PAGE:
Student masks up to parents

Posted 3/3/22

School committee members voted Feb. 28 to update the district’s masking policy to parental discretion. The revision of the current masking policy comes after Governor McKee’s announcement …

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Student masks up to parents


School committee members voted Feb. 28 to update the district’s masking policy to parental discretion. The revision of the current masking policy comes after Governor McKee’s announcement to lift the mask mandate on March 4 and let school districts decide how they would like to proceed.

“Our schools have been at the front line in the battle against Covid-19,” said Jeannine Nota-Masse, Superintendent of Cranston Public Schools, during Monday night’s meeting. “What we must turn our attention to now is mitigating the social and emotional trauma that the virus has left in its wake.”

School Committee Chair Daniel Wall noted that Rhode Island’s vaccination rate is among the highest in the nation. CPS’s Covid transmission rate is also very low – with only 19 cases out of 10,000 students and 1,300 staff in the two weeks, as noted by Nota-Masse. With children ages five and above eligible for the vaccine, there is now greater means of protection for younger age groups.

A majority of the 20 parents and students who spoke favored parental discretion and cited social and emotional effects of masking as well as that it is difficult to breathe when wearing.

“I don’t want to wear a mask. I want to see my friend’s smile,” said Kelly Bacon’s seven-yearold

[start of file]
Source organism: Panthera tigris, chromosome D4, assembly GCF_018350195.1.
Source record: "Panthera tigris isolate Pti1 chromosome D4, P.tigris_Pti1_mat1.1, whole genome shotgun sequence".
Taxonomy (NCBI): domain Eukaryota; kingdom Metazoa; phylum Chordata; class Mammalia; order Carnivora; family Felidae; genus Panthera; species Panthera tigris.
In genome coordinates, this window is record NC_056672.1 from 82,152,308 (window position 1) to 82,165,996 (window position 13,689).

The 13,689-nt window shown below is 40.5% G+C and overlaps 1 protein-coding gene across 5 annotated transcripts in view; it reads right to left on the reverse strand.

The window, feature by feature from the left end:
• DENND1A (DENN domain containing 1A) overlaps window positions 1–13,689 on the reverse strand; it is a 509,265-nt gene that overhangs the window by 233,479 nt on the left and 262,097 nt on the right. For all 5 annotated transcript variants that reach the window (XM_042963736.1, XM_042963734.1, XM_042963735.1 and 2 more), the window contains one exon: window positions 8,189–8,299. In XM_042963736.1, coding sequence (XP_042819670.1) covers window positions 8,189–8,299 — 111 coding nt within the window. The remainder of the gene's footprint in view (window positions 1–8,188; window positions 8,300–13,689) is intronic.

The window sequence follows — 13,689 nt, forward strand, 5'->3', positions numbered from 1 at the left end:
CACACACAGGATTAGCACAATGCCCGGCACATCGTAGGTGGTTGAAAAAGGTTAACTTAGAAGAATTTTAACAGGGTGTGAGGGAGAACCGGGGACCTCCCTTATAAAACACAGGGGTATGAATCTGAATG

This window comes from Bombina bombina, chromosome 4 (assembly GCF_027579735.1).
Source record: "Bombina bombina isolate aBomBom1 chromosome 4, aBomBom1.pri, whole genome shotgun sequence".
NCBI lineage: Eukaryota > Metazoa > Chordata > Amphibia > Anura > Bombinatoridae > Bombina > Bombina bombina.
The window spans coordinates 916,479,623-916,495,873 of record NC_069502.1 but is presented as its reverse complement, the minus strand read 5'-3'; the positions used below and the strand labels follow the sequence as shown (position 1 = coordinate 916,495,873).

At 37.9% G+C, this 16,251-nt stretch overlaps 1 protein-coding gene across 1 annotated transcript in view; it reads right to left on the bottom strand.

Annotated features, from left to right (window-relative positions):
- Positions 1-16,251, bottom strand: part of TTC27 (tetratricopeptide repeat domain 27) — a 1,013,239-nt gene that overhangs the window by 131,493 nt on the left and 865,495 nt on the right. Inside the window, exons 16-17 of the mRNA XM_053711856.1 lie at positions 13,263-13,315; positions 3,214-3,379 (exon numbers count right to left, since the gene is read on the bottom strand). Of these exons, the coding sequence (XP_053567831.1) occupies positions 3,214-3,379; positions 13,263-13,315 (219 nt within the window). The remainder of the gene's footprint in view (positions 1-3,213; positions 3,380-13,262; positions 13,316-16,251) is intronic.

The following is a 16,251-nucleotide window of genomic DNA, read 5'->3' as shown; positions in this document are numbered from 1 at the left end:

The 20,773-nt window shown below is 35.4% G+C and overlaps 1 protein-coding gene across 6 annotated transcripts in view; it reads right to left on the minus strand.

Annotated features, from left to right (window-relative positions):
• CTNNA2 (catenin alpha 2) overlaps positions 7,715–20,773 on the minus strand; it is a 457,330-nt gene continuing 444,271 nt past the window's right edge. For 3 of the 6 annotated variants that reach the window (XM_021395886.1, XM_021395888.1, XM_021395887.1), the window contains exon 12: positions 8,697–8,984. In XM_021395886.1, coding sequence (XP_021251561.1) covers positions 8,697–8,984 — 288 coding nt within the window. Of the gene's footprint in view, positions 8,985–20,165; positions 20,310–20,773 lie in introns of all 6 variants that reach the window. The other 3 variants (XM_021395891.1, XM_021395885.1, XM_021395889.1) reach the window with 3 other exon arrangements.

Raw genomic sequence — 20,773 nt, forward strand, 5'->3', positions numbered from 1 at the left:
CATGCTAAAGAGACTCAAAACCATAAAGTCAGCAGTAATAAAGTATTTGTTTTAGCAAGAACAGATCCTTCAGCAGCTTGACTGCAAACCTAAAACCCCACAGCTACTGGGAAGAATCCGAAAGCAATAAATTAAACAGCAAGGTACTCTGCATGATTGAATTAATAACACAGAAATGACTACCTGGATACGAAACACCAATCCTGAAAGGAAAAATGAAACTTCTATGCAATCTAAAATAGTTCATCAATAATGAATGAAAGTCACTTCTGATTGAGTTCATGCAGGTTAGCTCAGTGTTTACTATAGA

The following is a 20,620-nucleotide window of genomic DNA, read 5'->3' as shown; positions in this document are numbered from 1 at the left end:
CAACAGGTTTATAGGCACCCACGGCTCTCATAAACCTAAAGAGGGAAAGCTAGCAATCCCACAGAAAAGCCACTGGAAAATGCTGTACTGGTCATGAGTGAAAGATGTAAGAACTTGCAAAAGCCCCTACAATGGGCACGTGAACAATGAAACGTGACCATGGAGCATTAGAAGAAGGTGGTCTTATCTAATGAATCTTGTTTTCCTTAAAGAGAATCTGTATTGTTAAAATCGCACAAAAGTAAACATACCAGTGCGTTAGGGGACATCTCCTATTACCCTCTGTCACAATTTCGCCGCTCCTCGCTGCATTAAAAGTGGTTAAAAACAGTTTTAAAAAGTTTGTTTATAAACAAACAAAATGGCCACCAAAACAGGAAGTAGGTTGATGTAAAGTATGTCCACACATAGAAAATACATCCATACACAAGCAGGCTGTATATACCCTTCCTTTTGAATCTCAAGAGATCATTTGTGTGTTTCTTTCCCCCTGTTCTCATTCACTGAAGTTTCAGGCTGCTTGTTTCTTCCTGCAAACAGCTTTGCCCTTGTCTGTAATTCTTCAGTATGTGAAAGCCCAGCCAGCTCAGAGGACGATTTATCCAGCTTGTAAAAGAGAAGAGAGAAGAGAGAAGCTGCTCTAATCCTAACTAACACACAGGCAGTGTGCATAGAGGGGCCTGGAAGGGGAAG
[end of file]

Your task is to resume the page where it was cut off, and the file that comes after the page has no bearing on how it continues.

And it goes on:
son Jackson who attends Woodridge Elementary School educators and had younger children mentioned that the masks do not help with speech development and pronunciation.

"All of them [grandson and friends] are waiting to burn their masks," said Anne Rich, whose grandson attends Western Hills.

Rich said her grandson and friends play together every day after school and on the weekends without masks, with none of them getting sick.

"If people want to mask their children, then that's their prerogative," said Colette Wierzibick, whose seventh grader attends Western Hills Middle School.

Nota-Masse said the district will ask parents to notify them through Aspen if they would like their children to continue wearing masks in school. That way they have a listing and can monitor the situation.

Committee member Sara Tindall-Woodman called for an amendment to the policy stating that publicly shaming or bullying any individual due to face covering behaviors would not be tolerated in any way and result in disciplinary action.

While they were the minority voices in the meeting, a handful of individuals asked for the committee to keep the masking policy.

"The only constant in this pandemic is change," said Tindall-Woodman, noting that students have been shifting between virtual, hybrid and in-person learning settings.

She said Cranston is the fifth highest town in Covid rates, behind schools such as Johnston, Pawtucket and Central Falls. Additionally, some Cranston schools' vaccination rates fall around 20 percent. Tindall-Woodman put forth an amendment asking for the mask optional policy to begin on April 1, saying the unmasking would be staggered and start with those for whom mask wearing impedes on their speech.

She introduced another amendment that would include a statement on the current masking policy saying that CPS strongly recommends people entering CPS buildings to either be vaccinated or wear a mask. Both amendments did not pass.

Maura Kitterick from Cranston East became emotional when telling the committee she didn't plan to speak on the masking policy, but after hearing other community members speak, felt it was important.

"I was there when teachers told us one of our teachers died in complications to Covid," said Kitterick.

"I don't want to see something like this again."

Kitterick referenced the passing of Cranston East teacher and volleyball coach Meaghan McGonagle in December of 2021.

After a final vote, CPS's mask-optional policy will begin after March 4.

masks, schools


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